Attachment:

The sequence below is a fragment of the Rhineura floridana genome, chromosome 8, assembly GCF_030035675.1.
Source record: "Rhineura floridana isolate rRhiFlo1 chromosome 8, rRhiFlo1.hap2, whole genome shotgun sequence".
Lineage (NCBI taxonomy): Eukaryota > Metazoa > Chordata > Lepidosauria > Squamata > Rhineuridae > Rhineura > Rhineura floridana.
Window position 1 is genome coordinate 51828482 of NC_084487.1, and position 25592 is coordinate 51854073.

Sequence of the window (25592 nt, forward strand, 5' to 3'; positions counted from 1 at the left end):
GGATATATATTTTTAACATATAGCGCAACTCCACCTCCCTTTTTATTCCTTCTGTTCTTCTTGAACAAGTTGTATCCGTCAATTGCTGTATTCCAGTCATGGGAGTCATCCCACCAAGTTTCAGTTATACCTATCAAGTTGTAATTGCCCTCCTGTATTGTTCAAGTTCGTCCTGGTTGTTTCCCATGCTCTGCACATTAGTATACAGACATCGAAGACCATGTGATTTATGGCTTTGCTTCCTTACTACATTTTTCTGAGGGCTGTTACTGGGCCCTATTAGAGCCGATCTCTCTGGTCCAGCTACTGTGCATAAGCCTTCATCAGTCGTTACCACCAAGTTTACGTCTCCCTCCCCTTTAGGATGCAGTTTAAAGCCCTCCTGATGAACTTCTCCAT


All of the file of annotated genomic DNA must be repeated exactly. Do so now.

The sequence below is a fragment of the Rhineura floridana genome, chromosome 8, assembly GCF_030035675.1.
Source record: "Rhineura floridana isolate rRhiFlo1 chromosome 8, rRhiFlo1.hap2, whole genome shotgun sequence".
Lineage (NCBI taxonomy): Eukaryota > Metazoa > Chordata > Lepidosauria > Squamata > Rhineuridae > Rhineura > Rhineura floridana.
Window position 1 is genome coordinate 51828482 of NC_084487.1, and position 25592 is coordinate 51854073.

Sequence of the window (25592 nt, forward strand, 5' to 3'; positions counted from 1 at the left end):
GGATATATATTTTTAACATATAGCGCAACTCCACCTCCCTTTTTATTCCTTCTGTTCTTCTTGAACAAGTTGTATCCGTCAATTGCTGTATTCCAGTCATGGGAGTCATCCCACCAAGTTTCAGTTATACCTATCAAGTTGTAATTGCCCTCCTGTATTGTTCAAGTTCGTCCTGGTTGTTTCCCATGCTCTGCACATTAGTATACAGACATCGAAGACCATGTGATTTATGGCTTTGCTTCCTTACTACATTTTTCTGAGGGCTGTTACTGGGCCCTATTAGAGCCGATCTCTCTGGTCCAGCTACTGTGCATAAGCCTTCATCAGTCGTTACCACCAAGTTTACGTCTCCCTCCCCTTTAGGATGCAGTTTAAAGCCCTCCTGATGAACTTCTCCAT